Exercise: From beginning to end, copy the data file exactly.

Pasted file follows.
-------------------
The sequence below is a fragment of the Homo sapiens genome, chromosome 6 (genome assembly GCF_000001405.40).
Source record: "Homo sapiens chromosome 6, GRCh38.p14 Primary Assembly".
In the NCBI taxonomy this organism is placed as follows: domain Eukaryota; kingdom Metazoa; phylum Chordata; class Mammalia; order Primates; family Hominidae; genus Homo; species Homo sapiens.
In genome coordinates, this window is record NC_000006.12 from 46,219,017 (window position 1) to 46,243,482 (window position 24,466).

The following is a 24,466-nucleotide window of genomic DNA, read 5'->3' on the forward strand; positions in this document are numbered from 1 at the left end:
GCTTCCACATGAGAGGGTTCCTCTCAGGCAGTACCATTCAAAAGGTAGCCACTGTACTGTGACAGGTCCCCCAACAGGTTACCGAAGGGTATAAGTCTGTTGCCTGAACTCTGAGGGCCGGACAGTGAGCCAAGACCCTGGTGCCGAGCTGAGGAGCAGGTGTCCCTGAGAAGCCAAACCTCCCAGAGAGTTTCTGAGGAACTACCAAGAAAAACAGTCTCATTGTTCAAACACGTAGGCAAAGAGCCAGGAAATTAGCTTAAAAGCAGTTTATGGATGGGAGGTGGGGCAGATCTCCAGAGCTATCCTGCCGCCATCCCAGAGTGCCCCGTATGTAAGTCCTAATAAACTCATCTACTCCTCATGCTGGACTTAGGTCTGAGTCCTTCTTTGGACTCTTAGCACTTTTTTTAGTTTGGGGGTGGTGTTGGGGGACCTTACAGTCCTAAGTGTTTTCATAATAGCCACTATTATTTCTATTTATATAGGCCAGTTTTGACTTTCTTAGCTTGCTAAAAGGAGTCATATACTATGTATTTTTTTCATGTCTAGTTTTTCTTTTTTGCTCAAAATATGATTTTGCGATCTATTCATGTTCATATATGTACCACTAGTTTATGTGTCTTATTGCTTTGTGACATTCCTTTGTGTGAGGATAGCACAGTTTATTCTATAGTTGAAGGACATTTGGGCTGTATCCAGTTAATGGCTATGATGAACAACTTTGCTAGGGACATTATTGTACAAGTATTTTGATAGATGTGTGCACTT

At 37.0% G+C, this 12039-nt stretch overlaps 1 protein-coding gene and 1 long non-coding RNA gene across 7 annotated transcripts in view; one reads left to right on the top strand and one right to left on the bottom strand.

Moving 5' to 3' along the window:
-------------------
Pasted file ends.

The sequence below is a fragment of the Homo sapiens genome, chromosome 6 (genome assembly GCF_000001405.40).
Source record: "Homo sapiens chromosome 6, GRCh38.p14 Primary Assembly".
In the NCBI taxonomy this organism is placed as follows: domain Eukaryota; kingdom Metazoa; phylum Chordata; class Mammalia; order Primates; family Hominidae; genus Homo; species Homo sapiens.
In genome coordinates, this window is record NC_000006.12 from 46,219,017 (window position 1) to 46,243,482 (window position 24,466).

The following is a 24,466-nucleotide window of genomic DNA, read 5'->3' on the forward strand; positions in this document are numbered from 1 at the left end:
GCTTCCACATGAGAGGGTTCCTCTCAGGCAGTACCATTCAAAAGGTAGCCACTGTACTGTGACAGGTCCCCCAACAGGTTACCGAAGGGTATAAGTCTGTTGCCTGAACTCTGAGGGCCGGACAGTGAGCCAAGACCCTGGTGCCGAGCTGAGGAGCAGGTGTCCCTGAGAAGCCAAACCTCCCAGAGAGTTTCTGAGGAACTACCAAGAAAAACAGTCTCATTGTTCAAACACGTAGGCAAAGAGCCAGGAAATTAGCTTAAAAGCAGTTTATGGATGGGAGGTGGGGCAGATCTCCAGAGCTATCCTGCCGCCATCCCAGAGTGCCCCGTATGTAAGTCCTAATAAACTCATCTACTCCTCATGCTGGACTTAGGTCTGAGTCCTTCTTTGGACTCTTAGCACTTTTTTTAGTTTGGGGGTGGTGTTGGGGGACCTTACAGTCCTAAGTGTTTTCATAATAGCCACTATTATTTCTATTTATATAGGCCAGTTTTGACTTTCTTAGCTTGCTAAAAGGAGTCATATACTATGTATTTTTTTCATGTCTAGTTTTTCTTTTTTGCTCAAAATATGATTTTGCGATCTATTCATGTTCATATATGTACCACTAGTTTATGTGTCTTATTGCTTTGTGACATTCCTTTGTGTGAGGATAGCACAGTTTATTCTATAGTTGAAGGACATTTGGGCTGTATCCAGTTAATGGCTATGATGAACAACTTTGCTAGGGACATTATTGTACAAGTATTTTGATAGATGTGTGCACTT

At 37.0% G+C, this 12039-nt stretch overlaps 1 protein-coding gene and 1 long non-coding RNA gene across 7 annotated transcripts in view; one reads left to right on the top strand and one right to left on the bottom strand.

Moving 5' to 3' along the window: